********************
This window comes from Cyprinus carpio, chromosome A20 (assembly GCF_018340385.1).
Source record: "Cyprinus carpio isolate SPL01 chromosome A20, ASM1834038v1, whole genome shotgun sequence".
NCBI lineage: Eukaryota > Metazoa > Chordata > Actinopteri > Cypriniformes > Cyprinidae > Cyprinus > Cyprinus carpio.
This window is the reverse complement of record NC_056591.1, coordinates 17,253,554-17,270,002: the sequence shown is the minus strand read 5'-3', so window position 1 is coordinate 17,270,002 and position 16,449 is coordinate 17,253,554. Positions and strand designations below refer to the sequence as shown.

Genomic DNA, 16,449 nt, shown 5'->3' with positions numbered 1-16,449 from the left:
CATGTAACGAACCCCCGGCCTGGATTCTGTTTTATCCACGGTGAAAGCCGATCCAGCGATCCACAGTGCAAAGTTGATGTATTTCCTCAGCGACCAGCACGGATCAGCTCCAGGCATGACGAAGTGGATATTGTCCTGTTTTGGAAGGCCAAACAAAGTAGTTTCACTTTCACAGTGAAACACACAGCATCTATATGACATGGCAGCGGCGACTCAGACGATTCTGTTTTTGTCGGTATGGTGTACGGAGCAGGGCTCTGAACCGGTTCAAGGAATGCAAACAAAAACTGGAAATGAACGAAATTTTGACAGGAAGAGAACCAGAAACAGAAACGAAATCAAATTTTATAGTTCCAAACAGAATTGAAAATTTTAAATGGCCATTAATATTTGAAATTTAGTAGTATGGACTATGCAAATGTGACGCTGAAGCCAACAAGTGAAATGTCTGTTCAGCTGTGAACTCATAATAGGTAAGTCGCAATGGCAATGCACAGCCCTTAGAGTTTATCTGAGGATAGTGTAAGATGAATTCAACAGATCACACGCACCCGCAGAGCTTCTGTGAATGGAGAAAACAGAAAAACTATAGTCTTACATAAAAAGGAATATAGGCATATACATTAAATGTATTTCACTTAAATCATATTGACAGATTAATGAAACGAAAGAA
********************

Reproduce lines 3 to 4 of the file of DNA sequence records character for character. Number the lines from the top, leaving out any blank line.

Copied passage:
NCBI lineage: Eukaryota > Metazoa > Chordata > Actinopteri > Cypriniformes > Cyprinidae > Cyprinus > Cyprinus carpio.
This window is the reverse complement of record NC_056591.1, coordinates 17,253,554-17,270,002: the sequence shown is the minus strand read 5'-3', so window position 1 is coordinate 17,270,002 and position 16,449 is coordinate 17,253,554. Positions and strand designations below refer to the sequence as shown.